This series of three photos shows a visible reduction in the ice mass of the Comox Glacier

It’s time for climate change to become a federal election issue

Comox Glacier visible proof of the validity of the issue

Ralph Shaw

Special to The Record

Writing about recreational fishing and hunting plus many other recreational pursuits in the outdoors will be a growing challenge with the uncertainties brought on by climate change and global warming.

In 2014 in my Nov. 13 column I ran a double picture of the Comox Glacier taken by Fred Fern that showed the melt from September 26, 2013 to September 26, 2014. Thanks to the generous support from Fred Fern and his friend Will Lebus we have a three-tiered photo covering the last three years – 2013, 2014, and 2015 of the Comox Glacier. All three photos were taken from the observation stand on the Dyke Road near the end of September.

If you take a few minutes and examine them carefully you will see a startling amount of ice loss from 2013 to 2015. This composite photograph is like a catalyst  billboard at the west end of Comox Lake telling us that global warming and climate change are real and happening in the Comox Valley.

At the present rate of melting and with the developing  El Niño this winter, I respectfully suggest that not very much of the glacier will exist after 2018. The loss of the cooling effect of the glacial melt water on Comox Lake and the Puntledge River will a have direct impact on the ability of our salmon populations to survive. With a real possibility of recurring drought we may face serious water problems not unlike those currently being faced by California. We have a real possibility of losing much of our forest lands to insect attacks and climate change affecting the forests’ ability to survive the  new climate.

We are in the middle of a national election in Canada and aside from Elizabeth May, leader of the Green Party I have not read or heard any significant comments on global warming  or climate change from Mr. Harper, Mr. Trudeau, or Mr. Mulclair.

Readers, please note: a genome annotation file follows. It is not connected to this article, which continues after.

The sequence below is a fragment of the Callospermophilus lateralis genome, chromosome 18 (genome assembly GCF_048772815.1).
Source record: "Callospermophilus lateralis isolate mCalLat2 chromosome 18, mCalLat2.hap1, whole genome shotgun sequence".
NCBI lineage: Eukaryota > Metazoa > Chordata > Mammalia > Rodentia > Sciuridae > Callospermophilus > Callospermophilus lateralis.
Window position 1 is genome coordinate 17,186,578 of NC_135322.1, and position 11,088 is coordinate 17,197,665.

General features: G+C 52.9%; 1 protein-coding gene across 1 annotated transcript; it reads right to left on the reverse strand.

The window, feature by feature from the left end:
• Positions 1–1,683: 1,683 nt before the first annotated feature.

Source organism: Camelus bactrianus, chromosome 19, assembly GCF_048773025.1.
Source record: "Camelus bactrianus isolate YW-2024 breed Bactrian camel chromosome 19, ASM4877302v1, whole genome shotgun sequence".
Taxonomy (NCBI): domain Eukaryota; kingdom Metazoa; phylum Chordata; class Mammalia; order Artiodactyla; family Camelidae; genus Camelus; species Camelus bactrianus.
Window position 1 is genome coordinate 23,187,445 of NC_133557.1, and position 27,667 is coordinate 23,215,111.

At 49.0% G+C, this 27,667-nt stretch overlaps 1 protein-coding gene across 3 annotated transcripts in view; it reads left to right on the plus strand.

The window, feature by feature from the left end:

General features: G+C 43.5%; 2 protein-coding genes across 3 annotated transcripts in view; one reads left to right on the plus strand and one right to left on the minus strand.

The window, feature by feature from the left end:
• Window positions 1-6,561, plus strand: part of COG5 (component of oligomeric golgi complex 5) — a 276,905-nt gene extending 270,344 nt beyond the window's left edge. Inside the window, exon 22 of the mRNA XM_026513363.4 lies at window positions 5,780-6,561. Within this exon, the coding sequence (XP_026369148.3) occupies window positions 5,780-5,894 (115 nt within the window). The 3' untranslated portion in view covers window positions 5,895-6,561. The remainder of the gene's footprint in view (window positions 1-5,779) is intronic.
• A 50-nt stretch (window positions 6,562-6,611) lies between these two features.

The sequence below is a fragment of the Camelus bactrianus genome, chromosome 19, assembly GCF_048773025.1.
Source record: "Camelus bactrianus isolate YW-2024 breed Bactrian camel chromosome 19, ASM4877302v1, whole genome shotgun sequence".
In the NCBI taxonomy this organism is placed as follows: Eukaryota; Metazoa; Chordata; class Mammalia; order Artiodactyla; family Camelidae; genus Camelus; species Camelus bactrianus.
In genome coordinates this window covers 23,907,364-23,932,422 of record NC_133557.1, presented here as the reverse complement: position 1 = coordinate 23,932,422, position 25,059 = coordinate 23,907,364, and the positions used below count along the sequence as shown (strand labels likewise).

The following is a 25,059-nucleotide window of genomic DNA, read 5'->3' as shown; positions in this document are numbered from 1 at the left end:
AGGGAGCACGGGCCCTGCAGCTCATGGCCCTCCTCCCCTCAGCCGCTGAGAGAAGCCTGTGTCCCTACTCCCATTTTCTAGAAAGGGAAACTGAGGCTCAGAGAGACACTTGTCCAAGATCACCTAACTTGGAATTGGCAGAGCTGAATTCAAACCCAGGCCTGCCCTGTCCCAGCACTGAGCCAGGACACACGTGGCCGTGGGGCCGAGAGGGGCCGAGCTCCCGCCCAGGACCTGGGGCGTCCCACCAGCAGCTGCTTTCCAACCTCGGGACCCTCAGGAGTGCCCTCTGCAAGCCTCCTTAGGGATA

In the meantime, world leaders at United Nations general assembly, currently in progress, have made some of the following comments: President Obama wants world leaders to focus on the fight against world poverty and climate change. After addressing the general assembly, Obama had a one-on-one meeting with Indian Prime Minister Narendra Modi whom the president considers a prime leader in forging a meaningful agreement on climate change by the end of the year. French President Francois Holland began his address talking about climate change. Chinese President Xi Jinping said China stands ready to meet environmental goals, but he urged more developed countries “to fulfil their historic role in helping developing countries mitigate and adapt” to climate change.

Mr. Putin in his speech said the following: “Ladies and gentlemen – the issues (facing) the future of all people include the challenge of global climate change.”

To me it raises a frightening vision when the prime minister of the second largest country in the world – Canada – chooses not to attend this United Nations General Assembly and comment on the problems of global change and climate warming. We have the longest coastline of any country in the world surrounded by three oceans that are becoming more acidic due to absorbing growing amounts of carbon dioxide.

From the perspective of fresh, clean water, Canada is one of the richest nations on the planet. We have a small population with access to abundant recreational fishing and hunting resources as prime sources of producing local, clean, natural food.

We are in mid-stream in a national election that seems to focus on the economy and the problems of the oil industry in a world that is trying to free itself from the death sentence of too much production of carbon dioxide polluting our oceans and the atmosphere.

Ralph Shaw is a master fly fisherman who was awarded the Order of Canada in 1984 for his conservation efforts. In 20 years of writing a column in the Comox Valley Record it has won several awards.

 

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